Facts about America's Health Care Quality that the World Doesn't Know
January 24, 2013
An oft-cited rationale for the Affordable Care Act is that Americans have poor access to quality health care. In reality, a variety of other factors, such as disease and lifestyle, are the real reasons why Americans have lower life expectancies despite our advanced medical technology, says Scott W. Atlas, the David and Joan Traitel senior fellow at the Hoover Institution.
- Obesity is the epidemic linked to a greater risk of death from heart disease, stroke, diabetes, high blood pressure and cancer.
- More than 33 percent of Americans are considered obese, compared to 17.1 percent of Western Europeans.
- Japan has a very low rate of obesity, only 3.4 percent, and also the greatest longevity.
- The United States also has a very high incidence of cigarette smoking, which negatively affects health outcomes.
Despite these burdens, American cancer patients survive at much higher rates that their European counterparts in the Organization for Economic Cooperation and Development. Indeed, for breast cancer, the mortality rate in Germany is 52 percent higher and in the United Kingdom it is 88 percent higher than in the United States. For prostate cancer, the mortality rates are even worse.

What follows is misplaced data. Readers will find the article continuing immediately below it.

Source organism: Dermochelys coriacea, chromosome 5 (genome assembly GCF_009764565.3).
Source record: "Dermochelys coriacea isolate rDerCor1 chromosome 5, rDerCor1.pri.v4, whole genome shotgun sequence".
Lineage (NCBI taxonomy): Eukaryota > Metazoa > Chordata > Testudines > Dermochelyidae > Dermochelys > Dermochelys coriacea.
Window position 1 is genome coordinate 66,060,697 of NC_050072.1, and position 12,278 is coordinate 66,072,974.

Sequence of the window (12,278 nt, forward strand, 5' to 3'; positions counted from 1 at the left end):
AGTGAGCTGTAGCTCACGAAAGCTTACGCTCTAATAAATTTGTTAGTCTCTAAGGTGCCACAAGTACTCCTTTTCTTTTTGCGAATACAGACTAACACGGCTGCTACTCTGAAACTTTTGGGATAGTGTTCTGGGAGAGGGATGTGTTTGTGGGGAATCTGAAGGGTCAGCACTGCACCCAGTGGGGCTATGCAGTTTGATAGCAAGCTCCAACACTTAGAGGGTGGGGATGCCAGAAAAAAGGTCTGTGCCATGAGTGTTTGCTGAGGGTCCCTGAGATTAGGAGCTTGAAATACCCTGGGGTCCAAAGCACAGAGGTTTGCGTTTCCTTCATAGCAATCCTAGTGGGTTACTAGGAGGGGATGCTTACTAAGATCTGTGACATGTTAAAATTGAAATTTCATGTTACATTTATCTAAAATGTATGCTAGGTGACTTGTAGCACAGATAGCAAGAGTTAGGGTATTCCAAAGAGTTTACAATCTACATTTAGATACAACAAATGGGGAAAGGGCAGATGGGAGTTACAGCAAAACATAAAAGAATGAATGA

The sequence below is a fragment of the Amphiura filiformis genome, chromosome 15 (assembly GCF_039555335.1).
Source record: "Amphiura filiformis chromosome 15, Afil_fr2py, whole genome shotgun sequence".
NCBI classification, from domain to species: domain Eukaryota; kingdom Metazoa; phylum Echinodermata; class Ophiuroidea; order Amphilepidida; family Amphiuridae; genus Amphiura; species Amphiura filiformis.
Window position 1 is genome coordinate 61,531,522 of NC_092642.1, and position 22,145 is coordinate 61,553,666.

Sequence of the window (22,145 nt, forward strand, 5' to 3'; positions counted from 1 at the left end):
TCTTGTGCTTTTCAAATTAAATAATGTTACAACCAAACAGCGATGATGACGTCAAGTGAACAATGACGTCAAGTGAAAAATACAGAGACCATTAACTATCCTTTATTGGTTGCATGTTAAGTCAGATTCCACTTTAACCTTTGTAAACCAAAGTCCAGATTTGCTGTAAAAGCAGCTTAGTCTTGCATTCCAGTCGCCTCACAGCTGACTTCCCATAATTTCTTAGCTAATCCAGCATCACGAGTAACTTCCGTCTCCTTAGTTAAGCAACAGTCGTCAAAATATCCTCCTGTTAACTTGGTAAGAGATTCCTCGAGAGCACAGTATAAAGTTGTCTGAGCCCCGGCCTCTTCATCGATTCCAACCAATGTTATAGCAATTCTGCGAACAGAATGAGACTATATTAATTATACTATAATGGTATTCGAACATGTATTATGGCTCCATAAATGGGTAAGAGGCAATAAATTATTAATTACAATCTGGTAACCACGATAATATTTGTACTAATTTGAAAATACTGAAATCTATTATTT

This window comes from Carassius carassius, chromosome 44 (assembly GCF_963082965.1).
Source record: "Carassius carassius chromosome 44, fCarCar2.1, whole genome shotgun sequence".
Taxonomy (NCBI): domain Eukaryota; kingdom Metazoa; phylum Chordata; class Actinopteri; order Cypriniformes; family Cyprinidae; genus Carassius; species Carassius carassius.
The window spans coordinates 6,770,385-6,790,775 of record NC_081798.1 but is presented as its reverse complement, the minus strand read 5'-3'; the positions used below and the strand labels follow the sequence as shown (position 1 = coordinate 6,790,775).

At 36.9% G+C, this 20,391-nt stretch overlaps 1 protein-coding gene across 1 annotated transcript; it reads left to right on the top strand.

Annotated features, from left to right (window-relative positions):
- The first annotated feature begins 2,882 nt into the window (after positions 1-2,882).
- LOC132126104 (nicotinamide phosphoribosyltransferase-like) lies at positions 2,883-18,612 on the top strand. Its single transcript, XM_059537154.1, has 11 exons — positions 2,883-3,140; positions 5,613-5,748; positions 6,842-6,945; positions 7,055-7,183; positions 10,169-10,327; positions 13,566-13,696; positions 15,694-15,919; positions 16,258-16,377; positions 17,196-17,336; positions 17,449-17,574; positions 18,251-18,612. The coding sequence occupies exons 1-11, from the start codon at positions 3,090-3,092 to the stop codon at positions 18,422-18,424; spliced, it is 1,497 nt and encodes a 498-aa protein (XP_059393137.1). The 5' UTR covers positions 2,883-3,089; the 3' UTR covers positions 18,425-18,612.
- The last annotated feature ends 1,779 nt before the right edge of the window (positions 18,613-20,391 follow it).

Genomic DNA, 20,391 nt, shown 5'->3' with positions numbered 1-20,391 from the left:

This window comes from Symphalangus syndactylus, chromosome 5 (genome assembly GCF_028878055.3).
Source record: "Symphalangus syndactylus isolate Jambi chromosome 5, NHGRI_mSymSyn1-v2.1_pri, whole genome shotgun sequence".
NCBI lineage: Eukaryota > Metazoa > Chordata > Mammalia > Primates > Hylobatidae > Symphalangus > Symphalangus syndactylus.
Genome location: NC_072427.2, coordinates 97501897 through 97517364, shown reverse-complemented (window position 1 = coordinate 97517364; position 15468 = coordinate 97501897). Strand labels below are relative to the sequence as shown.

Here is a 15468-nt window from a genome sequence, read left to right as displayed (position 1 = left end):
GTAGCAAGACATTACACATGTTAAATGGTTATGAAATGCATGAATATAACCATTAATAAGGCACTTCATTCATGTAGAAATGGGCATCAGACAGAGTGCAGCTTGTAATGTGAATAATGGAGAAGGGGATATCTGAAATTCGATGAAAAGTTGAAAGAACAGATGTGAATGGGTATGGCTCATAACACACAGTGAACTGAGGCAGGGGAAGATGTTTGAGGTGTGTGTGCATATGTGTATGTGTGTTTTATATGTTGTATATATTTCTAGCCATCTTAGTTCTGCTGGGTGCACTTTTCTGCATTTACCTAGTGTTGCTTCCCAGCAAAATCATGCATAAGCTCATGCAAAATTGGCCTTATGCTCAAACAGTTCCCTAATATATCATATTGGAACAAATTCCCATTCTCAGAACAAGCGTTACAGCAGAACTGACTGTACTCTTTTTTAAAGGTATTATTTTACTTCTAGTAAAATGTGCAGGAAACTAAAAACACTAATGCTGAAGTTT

More Americans with heart disease receive medication or are operated on for their condition.
- Americans have twice as many bypass procedures and four times as many angioplasties when compared to 10 Western European nations (Austria, Denmark, France, Germany, Greece, Italy, Netherlands, Spain, Sweden, and Switzerland).
- Evidence suggests that Americans actually benefit from this extra treatment, with a longer five-year survival rate than Canadians who have a nationalized health system.
The United States also has a lower death rate from strokes, most likely due to modern therapy that expanded in America far quicker than it did under nationalized insurance.
- Less than 50 percent of high blood pressure patients go untreated in the United States compared with the 66 percent to 75 percent that go untreated in Canada and Europe, respectively.
- The United States is much more effective at controlling blood pressure through its better hypertension treatment delivery.
Source: Scott W. Atlas, "Facts about America's Health Care Quality that the World Doesn't Know," Fox News, January 15, 2013.
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